4. Gifted and Talented groups focused on video game design within Scratch.mit.edu and Makey Makey's. They had meetings with the Concept Creators regularly to make sure they were staying true to the original video game idea.

  5. Art classes focused on arcade cabinet build and design. They constructed and painted the cabinets. There was also a vote on who designed the cabinets within the art classes.

  6. The teachers met several times throughout the process to make sure we were all on the same page and helping each other out as best we could.

  7. The end result was simply amazing...



Make Playable Poster Board Instruments

For this project, I got with the STEM and Art teacher at the elementary school and we planned our project to be displayed at our STEAM Family Night (SO MUCH FUN!). Seriously, I work with awesome people!

  1. The art teacher had 5 different instruments, one for each grade. Every single student colored on the instrument - and they were absolutely beautiful and in how they were designed and how they literally represented every single student in the building.

  2. Myself (the music teacher) got on scratch.mit.edu and had students either make sounds for the instruments or found sounds within the library on Scratch.

  3. STEM teacher showed the students how each instrument was going to be coded and coded it live in the classroom and talked about conducive materials and how the makey makeys work.

  4. We then cut out holes in the artwork and placed aluminum foil behind it to make the instruments interactive. We make the wires extended by making aluminum foil wires that were wrapped in painters tape (so it wouldn't interfere with other circuits).

  5. Then we make Hand Prints with aluminum foil and connected it to the Makey Makey for the grounding.

  6. The night of the event, everything was connected to computers and bluetooth speakers (because they needed to be loud enough to hear over large amounts of people talking).

  7. It was magical to see students come up to an instrument and try to make their own music...talk about awesome.


Below are some videos I took in the process and the final product:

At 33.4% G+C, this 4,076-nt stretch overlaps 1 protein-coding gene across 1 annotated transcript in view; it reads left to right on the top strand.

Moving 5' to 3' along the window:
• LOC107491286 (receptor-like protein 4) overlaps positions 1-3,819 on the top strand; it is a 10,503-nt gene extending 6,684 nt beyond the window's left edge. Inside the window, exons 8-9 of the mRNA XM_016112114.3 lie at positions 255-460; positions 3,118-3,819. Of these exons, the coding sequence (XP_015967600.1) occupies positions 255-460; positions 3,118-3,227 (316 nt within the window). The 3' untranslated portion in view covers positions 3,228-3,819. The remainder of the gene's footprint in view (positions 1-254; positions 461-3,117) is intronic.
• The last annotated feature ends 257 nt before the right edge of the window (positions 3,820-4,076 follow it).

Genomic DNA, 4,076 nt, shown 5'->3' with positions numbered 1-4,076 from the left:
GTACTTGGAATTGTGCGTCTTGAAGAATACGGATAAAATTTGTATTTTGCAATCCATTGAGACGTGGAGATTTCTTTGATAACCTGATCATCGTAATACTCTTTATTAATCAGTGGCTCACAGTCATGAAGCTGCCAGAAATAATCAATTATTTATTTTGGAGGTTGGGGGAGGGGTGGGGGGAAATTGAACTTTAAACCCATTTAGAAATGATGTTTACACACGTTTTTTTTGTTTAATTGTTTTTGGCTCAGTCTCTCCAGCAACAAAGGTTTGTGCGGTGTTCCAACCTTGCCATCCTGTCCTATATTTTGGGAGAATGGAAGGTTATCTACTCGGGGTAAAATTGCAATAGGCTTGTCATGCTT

Create Musical Toys

For this idea, I used Makey Makey and Scratch. 7th grade students learned all about the design of musical toys for early childhood development. I have the full lesson here if you are interested.

  1. We did a full several days of learing about music therapy, gross/fine motor skills, speech development and so forth.

  2. From that information, we learned about some musical toys used for child development - why buttons to push, why certain songs, why hard vs. soft toys, etc.

  3. I introduced the Makey Make to the students and did the basic lesson that I showed you up above in the first series of videos with circuits on paper.

  4. I went to Goodwill/Dollar Tree and bought stuffed animals, silverware, foil, pots/pans, whisks, etc.

  5. Students had opportunity, in groups, to take apart toys, create conductive tools for the toys, etc and then coded and inserted the makey makeys into the toys to make them interactive with their sounds.

  6. Each group also made a presentation (from a template I created) to explain their toy and why it was designed the way it was.

  7. At the end of the class period, I let students go around and play with the toys and experience the joy of being a little kid.

This one is definitely one of my favorite lessons with my Music Technology class. So many outlets of creativity!


Hope this helped you find STEM and Fine Arts Collaboration ideas and inspire creativity across different curriculums!


For more inspiration, make sure to check out: